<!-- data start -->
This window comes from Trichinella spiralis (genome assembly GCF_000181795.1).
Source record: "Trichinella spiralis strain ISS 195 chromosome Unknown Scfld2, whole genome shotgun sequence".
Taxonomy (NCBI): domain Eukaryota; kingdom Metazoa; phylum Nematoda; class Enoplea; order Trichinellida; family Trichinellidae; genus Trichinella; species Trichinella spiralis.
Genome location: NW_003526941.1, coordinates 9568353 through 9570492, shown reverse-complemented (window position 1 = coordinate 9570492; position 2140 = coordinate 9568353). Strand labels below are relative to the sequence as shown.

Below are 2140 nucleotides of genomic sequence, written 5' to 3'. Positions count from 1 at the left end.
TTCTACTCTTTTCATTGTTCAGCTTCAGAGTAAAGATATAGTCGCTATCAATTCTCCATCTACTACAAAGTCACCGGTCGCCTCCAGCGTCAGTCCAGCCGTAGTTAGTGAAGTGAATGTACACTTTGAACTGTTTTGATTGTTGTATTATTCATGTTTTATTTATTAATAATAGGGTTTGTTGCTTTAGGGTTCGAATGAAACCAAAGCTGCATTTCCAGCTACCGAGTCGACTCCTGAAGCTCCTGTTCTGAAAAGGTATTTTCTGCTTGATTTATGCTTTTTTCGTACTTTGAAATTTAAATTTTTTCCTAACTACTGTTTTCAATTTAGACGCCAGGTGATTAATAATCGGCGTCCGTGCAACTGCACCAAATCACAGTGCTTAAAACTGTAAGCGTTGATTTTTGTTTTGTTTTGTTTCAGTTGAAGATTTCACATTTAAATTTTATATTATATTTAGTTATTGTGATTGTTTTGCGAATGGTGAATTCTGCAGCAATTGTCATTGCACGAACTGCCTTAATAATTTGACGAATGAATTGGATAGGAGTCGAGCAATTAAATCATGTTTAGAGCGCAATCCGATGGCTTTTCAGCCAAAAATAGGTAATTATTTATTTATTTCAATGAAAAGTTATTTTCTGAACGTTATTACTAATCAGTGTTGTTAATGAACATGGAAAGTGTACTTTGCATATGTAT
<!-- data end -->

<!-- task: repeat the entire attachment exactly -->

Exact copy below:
This window comes from Trichinella spiralis (genome assembly GCF_000181795.1).
Source record: "Trichinella spiralis strain ISS 195 chromosome Unknown Scfld2, whole genome shotgun sequence".
Taxonomy (NCBI): domain Eukaryota; kingdom Metazoa; phylum Nematoda; class Enoplea; order Trichinellida; family Trichinellidae; genus Trichinella; species Trichinella spiralis.
Genome location: NW_003526941.1, coordinates 9568353 through 9570492, shown reverse-complemented (window position 1 = coordinate 9570492; position 2140 = coordinate 9568353). Strand labels below are relative to the sequence as shown.

Below are 2140 nucleotides of genomic sequence, written 5' to 3'. Positions count from 1 at the left end.
TTCTACTCTTTTCATTGTTCAGCTTCAGAGTAAAGATATAGTCGCTATCAATTCTCCATCTACTACAAAGTCACCGGTCGCCTCCAGCGTCAGTCCAGCCGTAGTTAGTGAAGTGAATGTACACTTTGAACTGTTTTGATTGTTGTATTATTCATGTTTTATTTATTAATAATAGGGTTTGTTGCTTTAGGGTTCGAATGAAACCAAAGCTGCATTTCCAGCTACCGAGTCGACTCCTGAAGCTCCTGTTCTGAAAAGGTATTTTCTGCTTGATTTATGCTTTTTTCGTACTTTGAAATTTAAATTTTTTCCTAACTACTGTTTTCAATTTAGACGCCAGGTGATTAATAATCGGCGTCCGTGCAACTGCACCAAATCACAGTGCTTAAAACTGTAAGCGTTGATTTTTGTTTTGTTTTGTTTCAGTTGAAGATTTCACATTTAAATTTTATATTATATTTAGTTATTGTGATTGTTTTGCGAATGGTGAATTCTGCAGCAATTGTCATTGCACGAACTGCCTTAATAATTTGACGAATGAATTGGATAGGAGTCGAGCAATTAAATCATGTTTAGAGCGCAATCCGATGGCTTTTCAGCCAAAAATAGGTAATTATTTATTTATTTCAATGAAAAGTTATTTTCTGAACGTTATTACTAATCAGTGTTGTTAATGAACATGGAAAGTGTACTTTGCATATGTAT